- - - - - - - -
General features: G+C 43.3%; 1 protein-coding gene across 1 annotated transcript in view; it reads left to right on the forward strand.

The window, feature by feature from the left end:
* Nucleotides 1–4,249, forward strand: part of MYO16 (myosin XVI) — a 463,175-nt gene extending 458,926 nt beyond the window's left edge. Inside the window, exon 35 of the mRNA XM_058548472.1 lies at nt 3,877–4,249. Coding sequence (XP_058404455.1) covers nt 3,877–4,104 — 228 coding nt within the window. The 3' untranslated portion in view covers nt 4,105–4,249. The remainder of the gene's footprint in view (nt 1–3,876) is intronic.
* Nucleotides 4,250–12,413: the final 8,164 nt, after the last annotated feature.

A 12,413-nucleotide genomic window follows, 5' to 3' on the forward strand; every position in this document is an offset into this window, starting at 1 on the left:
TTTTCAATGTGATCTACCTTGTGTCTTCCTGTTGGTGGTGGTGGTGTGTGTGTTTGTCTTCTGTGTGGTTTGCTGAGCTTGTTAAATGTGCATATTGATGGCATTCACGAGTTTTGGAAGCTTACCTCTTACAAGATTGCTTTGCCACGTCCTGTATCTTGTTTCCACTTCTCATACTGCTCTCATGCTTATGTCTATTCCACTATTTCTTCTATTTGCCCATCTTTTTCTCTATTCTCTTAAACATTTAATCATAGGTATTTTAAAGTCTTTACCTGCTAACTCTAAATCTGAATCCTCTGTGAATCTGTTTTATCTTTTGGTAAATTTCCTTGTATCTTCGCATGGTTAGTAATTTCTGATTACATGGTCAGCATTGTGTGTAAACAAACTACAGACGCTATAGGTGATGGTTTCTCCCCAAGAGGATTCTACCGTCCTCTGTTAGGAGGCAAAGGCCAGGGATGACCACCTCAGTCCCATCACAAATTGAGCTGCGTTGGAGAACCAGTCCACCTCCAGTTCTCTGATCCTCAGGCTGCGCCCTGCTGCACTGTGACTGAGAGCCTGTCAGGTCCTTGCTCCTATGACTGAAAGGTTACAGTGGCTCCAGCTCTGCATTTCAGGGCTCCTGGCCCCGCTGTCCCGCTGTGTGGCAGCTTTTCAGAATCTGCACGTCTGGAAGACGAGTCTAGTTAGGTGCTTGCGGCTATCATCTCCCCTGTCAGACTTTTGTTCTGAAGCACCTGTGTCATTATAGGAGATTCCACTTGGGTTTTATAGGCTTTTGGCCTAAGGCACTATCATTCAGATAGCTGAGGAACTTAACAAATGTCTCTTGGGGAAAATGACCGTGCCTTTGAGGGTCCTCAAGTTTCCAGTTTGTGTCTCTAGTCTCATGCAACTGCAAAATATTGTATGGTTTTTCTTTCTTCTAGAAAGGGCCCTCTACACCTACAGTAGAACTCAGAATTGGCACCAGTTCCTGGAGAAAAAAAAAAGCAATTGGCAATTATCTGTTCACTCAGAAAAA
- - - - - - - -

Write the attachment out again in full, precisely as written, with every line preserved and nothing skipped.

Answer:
General features: G+C 43.3%; 1 protein-coding gene across 1 annotated transcript in view; it reads left to right on the forward strand.

The window, feature by feature from the left end:
* Nucleotides 1–4,249, forward strand: part of MYO16 (myosin XVI) — a 463,175-nt gene extending 458,926 nt beyond the window's left edge. Inside the window, exon 35 of the mRNA XM_058548472.1 lies at nt 3,877–4,249. Coding sequence (XP_058404455.1) covers nt 3,877–4,104 — 228 coding nt within the window. The 3' untranslated portion in view covers nt 4,105–4,249. The remainder of the gene's footprint in view (nt 1–3,876) is intronic.
* Nucleotides 4,250–12,413: the final 8,164 nt, after the last annotated feature.

A 12,413-nucleotide genomic window follows, 5' to 3' on the forward strand; every position in this document is an offset into this window, starting at 1 on the left:
TTTTCAATGTGATCTACCTTGTGTCTTCCTGTTGGTGGTGGTGGTGTGTGTGTTTGTCTTCTGTGTGGTTTGCTGAGCTTGTTAAATGTGCATATTGATGGCATTCACGAGTTTTGGAAGCTTACCTCTTACAAGATTGCTTTGCCACGTCCTGTATCTTGTTTCCACTTCTCATACTGCTCTCATGCTTATGTCTATTCCACTATTTCTTCTATTTGCCCATCTTTTTCTCTATTCTCTTAAACATTTAATCATAGGTATTTTAAAGTCTTTACCTGCTAACTCTAAATCTGAATCCTCTGTGAATCTGTTTTATCTTTTGGTAAATTTCCTTGTATCTTCGCATGGTTAGTAATTTCTGATTACATGGTCAGCATTGTGTGTAAACAAACTACAGACGCTATAGGTGATGGTTTCTCCCCAAGAGGATTCTACCGTCCTCTGTTAGGAGGCAAAGGCCAGGGATGACCACCTCAGTCCCATCACAAATTGAGCTGCGTTGGAGAACCAGTCCACCTCCAGTTCTCTGATCCTCAGGCTGCGCCCTGCTGCACTGTGACTGAGAGCCTGTCAGGTCCTTGCTCCTATGACTGAAAGGTTACAGTGGCTCCAGCTCTGCATTTCAGGGCTCCTGGCCCCGCTGTCCCGCTGTGTGGCAGCTTTTCAGAATCTGCACGTCTGGAAGACGAGTCTAGTTAGGTGCTTGCGGCTATCATCTCCCCTGTCAGACTTTTGTTCTGAAGCACCTGTGTCATTATAGGAGATTCCACTTGGGTTTTATAGGCTTTTGGCCTAAGGCACTATCATTCAGATAGCTGAGGAACTTAACAAATGTCTCTTGGGGAAAATGACCGTGCCTTTGAGGGTCCTCAAGTTTCCAGTTTGTGTCTCTAGTCTCATGCAACTGCAAAATATTGTATGGTTTTTCTTTCTTCTAGAAAGGGCCCTCTACACCTACAGTAGAACTCAGAATTGGCACCAGTTCCTGGAGAAAAAAAAAAGCAATTGGCAATTATCTGTTCACTCAGAAAAA